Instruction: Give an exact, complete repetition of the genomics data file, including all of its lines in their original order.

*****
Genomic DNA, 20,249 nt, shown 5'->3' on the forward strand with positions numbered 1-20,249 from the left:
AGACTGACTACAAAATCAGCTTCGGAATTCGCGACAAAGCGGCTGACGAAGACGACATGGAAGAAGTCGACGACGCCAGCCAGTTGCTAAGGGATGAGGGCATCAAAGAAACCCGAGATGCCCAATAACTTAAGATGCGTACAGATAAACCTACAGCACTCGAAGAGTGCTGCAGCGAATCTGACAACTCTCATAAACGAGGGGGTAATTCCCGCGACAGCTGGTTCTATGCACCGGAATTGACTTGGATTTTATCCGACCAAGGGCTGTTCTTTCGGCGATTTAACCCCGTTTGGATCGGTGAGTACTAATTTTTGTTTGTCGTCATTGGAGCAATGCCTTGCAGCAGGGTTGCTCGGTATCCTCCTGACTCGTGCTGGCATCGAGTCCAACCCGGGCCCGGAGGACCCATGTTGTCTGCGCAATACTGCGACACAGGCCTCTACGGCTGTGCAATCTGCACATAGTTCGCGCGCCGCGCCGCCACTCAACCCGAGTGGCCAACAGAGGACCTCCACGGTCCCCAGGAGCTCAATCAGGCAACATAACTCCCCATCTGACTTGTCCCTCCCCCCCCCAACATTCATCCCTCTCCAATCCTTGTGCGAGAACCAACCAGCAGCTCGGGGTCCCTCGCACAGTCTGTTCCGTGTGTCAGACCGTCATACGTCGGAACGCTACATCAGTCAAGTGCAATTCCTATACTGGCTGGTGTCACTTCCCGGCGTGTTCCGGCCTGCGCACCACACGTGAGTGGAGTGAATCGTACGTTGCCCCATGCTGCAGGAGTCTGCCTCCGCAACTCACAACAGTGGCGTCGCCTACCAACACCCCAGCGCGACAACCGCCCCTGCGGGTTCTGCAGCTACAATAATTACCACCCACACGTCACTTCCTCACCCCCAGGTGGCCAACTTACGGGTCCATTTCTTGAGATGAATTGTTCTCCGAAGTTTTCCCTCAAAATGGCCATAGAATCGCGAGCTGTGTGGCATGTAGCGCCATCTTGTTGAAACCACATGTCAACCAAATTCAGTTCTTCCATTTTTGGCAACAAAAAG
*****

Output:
Genomic DNA, 20,249 nt, shown 5'->3' on the forward strand with positions numbered 1-20,249 from the left:
AGACTGACTACAAAATCAGCTTCGGAATTCGCGACAAAGCGGCTGACGAAGACGACATGGAAGAAGTCGACGACGCCAGCCAGTTGCTAAGGGATGAGGGCATCAAAGAAACCCGAGATGCCCAATAACTTAAGATGCGTACAGATAAACCTACAGCACTCGAAGAGTGCTGCAGCGAATCTGACAACTCTCATAAACGAGGGGGTAATTCCCGCGACAGCTGGTTCTATGCACCGGAATTGACTTGGATTTTATCCGACCAAGGGCTGTTCTTTCGGCGATTTAACCCCGTTTGGATCGGTGAGTACTAATTTTTGTTTGTCGTCATTGGAGCAATGCCTTGCAGCAGGGTTGCTCGGTATCCTCCTGACTCGTGCTGGCATCGAGTCCAACCCGGGCCCGGAGGACCCATGTTGTCTGCGCAATACTGCGACACAGGCCTCTACGGCTGTGCAATCTGCACATAGTTCGCGCGCCGCGCCGCCACTCAACCCGAGTGGCCAACAGAGGACCTCCACGGTCCCCAGGAGCTCAATCAGGCAACATAACTCCCCATCTGACTTGTCCCTCCCCCCCCCAACATTCATCCCTCTCCAATCCTTGTGCGAGAACCAACCAGCAGCTCGGGGTCCCTCGCACAGTCTGTTCCGTGTGTCAGACCGTCATACGTCGGAACGCTACATCAGTCAAGTGCAATTCCTATACTGGCTGGTGTCACTTCCCGGCGTGTTCCGGCCTGCGCACCACACGTGAGTGGAGTGAATCGTACGTTGCCCCATGCTGCAGGAGTCTGCCTCCGCAACTCACAACAGTGGCGTCGCCTACCAACACCCCAGCGCGACAACCGCCCCTGCGGGTTCTGCAGCTACAATAATTACCACCCACACGTCACTTCCTCACCCCCAGGTGGCCAACTTACGGGTCCATTTCTTGAGATGAATTGTTCTCCGAAGTTTTCCCTCAAAATGGCCATAGAATCGCGAGCTGTGTGGCATGTAGCGCCATCTTGTTGAAACCACATGTCAACCAAATTCAGTTCTTCCATTTTTGGCAACAAAAAG